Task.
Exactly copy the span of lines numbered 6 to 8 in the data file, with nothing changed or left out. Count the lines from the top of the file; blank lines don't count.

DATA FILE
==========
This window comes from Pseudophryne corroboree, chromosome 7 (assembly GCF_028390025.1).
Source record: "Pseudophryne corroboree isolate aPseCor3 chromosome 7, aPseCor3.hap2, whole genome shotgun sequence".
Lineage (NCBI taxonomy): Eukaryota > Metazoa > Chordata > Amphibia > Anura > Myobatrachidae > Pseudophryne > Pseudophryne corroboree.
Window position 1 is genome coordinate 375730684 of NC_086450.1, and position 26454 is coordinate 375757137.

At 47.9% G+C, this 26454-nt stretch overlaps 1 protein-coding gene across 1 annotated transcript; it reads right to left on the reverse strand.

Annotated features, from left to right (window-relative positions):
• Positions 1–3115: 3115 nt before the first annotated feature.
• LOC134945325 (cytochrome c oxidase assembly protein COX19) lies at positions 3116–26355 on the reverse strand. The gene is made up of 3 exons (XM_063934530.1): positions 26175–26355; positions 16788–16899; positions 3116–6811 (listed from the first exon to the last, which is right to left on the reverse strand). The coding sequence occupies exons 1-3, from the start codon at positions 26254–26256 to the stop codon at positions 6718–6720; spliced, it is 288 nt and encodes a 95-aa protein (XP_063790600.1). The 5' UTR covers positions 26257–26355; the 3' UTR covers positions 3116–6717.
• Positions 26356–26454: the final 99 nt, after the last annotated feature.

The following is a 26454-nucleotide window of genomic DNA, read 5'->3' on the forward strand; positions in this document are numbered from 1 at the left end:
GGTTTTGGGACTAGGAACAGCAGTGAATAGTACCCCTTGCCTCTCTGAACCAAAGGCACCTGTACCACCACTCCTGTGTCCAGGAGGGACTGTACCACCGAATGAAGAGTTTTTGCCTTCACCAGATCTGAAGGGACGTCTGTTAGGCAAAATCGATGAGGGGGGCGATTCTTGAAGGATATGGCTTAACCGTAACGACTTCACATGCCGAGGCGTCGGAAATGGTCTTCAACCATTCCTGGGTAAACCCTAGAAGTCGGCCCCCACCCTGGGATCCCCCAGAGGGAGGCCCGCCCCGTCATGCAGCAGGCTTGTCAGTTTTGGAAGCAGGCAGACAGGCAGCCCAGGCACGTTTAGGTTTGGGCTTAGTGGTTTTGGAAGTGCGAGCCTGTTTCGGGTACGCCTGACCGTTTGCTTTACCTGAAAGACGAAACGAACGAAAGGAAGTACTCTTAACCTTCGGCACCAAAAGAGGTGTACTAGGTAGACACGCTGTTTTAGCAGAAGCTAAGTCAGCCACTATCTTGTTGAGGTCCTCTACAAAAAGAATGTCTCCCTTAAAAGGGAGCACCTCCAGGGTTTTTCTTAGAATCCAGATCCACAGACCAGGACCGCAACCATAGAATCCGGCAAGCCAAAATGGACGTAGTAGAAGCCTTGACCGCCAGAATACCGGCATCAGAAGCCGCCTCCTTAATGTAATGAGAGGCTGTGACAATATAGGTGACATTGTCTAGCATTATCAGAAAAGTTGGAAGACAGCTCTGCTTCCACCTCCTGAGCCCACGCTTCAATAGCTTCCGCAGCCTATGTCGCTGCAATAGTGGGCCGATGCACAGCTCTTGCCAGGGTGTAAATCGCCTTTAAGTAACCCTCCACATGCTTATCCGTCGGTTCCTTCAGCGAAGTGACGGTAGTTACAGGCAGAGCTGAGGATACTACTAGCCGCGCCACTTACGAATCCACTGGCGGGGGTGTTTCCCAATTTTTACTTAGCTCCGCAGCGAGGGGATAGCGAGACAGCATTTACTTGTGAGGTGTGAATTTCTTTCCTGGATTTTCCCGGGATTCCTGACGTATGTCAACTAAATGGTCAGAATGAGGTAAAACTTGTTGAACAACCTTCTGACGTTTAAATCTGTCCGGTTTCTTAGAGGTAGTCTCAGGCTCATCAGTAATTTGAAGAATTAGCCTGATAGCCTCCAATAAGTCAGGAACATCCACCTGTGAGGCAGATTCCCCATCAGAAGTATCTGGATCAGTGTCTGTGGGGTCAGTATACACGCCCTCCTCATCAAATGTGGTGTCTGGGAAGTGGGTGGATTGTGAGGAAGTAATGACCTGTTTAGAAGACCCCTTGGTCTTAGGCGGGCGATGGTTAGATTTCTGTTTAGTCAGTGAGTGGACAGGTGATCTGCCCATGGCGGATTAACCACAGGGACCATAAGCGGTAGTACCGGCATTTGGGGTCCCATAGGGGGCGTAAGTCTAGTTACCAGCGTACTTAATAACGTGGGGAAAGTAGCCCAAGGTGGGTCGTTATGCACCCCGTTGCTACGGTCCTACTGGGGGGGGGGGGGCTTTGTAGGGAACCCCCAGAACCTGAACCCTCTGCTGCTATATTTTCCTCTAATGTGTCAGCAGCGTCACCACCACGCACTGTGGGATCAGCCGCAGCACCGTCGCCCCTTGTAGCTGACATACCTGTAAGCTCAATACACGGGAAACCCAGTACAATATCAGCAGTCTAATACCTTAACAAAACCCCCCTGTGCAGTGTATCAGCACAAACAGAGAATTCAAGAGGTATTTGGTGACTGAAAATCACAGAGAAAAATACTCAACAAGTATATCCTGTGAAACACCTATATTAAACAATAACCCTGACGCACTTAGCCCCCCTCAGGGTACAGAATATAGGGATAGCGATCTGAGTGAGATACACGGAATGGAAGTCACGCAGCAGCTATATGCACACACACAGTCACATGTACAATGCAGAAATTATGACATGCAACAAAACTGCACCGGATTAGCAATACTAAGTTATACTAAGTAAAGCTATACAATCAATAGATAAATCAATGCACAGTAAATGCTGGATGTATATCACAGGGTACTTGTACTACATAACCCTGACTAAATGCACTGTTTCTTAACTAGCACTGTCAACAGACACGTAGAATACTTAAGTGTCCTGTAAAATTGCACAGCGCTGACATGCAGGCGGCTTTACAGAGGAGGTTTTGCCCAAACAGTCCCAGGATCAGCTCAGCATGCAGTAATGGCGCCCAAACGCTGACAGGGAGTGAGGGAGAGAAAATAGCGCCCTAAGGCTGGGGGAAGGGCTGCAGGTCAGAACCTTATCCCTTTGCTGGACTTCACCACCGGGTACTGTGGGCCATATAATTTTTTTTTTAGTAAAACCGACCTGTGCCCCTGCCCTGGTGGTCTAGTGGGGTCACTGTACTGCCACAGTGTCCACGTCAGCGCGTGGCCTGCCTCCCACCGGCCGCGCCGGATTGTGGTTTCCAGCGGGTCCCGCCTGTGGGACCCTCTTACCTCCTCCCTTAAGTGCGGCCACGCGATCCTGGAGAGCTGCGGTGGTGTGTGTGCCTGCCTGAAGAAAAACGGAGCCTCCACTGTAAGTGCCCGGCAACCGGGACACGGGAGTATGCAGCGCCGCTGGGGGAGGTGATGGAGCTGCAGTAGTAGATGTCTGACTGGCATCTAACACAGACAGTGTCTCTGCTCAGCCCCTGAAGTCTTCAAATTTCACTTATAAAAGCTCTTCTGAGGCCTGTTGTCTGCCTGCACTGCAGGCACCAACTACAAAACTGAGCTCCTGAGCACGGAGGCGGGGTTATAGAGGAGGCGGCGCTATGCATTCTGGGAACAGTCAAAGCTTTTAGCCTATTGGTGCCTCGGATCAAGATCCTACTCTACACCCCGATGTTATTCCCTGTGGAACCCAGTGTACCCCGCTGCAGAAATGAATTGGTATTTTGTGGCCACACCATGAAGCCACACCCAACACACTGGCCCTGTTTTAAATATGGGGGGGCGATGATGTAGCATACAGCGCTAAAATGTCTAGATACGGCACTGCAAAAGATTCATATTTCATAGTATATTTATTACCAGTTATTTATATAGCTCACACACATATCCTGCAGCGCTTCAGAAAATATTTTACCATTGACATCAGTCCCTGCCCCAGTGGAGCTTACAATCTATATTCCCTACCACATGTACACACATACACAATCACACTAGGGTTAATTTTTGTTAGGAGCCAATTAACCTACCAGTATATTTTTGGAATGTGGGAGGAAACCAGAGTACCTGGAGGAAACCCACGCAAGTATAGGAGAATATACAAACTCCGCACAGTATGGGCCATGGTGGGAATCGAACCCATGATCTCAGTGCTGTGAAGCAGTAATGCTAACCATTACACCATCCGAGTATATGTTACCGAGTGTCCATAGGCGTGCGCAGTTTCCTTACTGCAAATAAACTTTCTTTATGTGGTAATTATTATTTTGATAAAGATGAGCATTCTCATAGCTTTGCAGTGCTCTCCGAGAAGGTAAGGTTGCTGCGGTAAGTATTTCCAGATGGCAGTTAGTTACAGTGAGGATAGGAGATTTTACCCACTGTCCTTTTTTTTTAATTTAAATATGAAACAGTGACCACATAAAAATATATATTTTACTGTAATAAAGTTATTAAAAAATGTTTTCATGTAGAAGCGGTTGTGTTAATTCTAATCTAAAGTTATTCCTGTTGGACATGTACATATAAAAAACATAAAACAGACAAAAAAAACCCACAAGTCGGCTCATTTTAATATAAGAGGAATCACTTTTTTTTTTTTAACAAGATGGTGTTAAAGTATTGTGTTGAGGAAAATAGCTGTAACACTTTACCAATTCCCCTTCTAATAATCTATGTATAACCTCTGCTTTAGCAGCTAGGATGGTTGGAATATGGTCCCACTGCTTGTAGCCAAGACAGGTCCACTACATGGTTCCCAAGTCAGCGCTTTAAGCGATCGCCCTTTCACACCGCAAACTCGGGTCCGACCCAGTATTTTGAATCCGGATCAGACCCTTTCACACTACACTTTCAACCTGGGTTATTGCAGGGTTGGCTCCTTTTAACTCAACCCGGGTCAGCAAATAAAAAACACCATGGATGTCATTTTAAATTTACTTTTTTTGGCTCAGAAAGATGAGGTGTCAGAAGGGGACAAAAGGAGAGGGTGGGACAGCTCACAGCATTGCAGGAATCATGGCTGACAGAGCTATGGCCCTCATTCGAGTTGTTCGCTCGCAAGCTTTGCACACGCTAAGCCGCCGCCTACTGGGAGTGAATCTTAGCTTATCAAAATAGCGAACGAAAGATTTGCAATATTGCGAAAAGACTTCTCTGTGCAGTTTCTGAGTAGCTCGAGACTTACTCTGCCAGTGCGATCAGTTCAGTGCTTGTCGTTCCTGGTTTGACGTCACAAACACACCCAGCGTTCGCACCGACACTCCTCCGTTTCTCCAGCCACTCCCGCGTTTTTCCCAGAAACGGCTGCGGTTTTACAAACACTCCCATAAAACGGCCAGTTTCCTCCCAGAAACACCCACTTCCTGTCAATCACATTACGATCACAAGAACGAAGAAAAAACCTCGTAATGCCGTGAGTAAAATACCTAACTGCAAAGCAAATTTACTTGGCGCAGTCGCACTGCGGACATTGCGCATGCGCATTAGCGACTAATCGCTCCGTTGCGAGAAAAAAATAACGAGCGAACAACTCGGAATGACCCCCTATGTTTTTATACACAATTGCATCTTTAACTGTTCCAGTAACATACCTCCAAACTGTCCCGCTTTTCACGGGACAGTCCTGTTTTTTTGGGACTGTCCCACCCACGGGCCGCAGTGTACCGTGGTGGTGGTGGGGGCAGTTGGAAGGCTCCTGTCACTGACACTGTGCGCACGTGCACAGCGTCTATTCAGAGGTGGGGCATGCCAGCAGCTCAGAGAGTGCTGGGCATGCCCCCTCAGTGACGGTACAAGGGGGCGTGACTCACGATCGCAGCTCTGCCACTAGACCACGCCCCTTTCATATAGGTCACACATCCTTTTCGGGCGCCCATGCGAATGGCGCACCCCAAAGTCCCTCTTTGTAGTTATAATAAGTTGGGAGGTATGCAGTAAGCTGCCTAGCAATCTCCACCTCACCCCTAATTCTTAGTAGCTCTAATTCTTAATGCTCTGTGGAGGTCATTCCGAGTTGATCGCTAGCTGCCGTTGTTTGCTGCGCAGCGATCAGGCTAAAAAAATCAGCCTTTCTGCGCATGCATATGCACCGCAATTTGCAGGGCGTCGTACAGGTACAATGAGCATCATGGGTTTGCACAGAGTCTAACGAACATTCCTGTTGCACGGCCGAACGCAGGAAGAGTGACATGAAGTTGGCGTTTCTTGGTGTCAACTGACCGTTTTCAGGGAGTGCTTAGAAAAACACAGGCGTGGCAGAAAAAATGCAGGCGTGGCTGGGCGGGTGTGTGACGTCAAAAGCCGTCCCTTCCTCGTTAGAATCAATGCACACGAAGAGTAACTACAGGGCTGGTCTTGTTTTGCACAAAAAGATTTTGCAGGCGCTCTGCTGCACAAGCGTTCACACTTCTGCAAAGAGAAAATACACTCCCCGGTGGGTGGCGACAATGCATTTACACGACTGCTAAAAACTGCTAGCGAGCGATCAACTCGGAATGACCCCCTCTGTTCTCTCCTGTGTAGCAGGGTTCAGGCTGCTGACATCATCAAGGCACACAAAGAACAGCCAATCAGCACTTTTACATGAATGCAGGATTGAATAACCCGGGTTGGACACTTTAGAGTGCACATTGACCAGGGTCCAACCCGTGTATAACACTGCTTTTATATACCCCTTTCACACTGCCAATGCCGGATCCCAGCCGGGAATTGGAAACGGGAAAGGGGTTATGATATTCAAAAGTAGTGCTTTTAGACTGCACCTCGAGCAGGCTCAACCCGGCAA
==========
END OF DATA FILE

Annotated features, from left to right (window-relative positions):
• Positions 1–3115: 3115 nt before the first annotated feature.
• LOC134945325 (cytochrome c oxidase assembly protein COX19) lies at positions 3116–26355 on the reverse strand. The gene is made up of 3 exons (XM_063934530.1): positions 26175–26355; positions 16788–16899; positions 3116–6811 (listed from the first exon to the last, which is right to left on the reverse strand). The coding sequence occupies exons 1-3, from the start codon at positions 26254–26256 to the stop codon at positions 6718–6720; spliced, it is 288 nt and encodes a 95-aa protein (XP_063790600.1). The 5' UTR covers positions 26257–26355; the 3' UTR covers positions 3116–6717.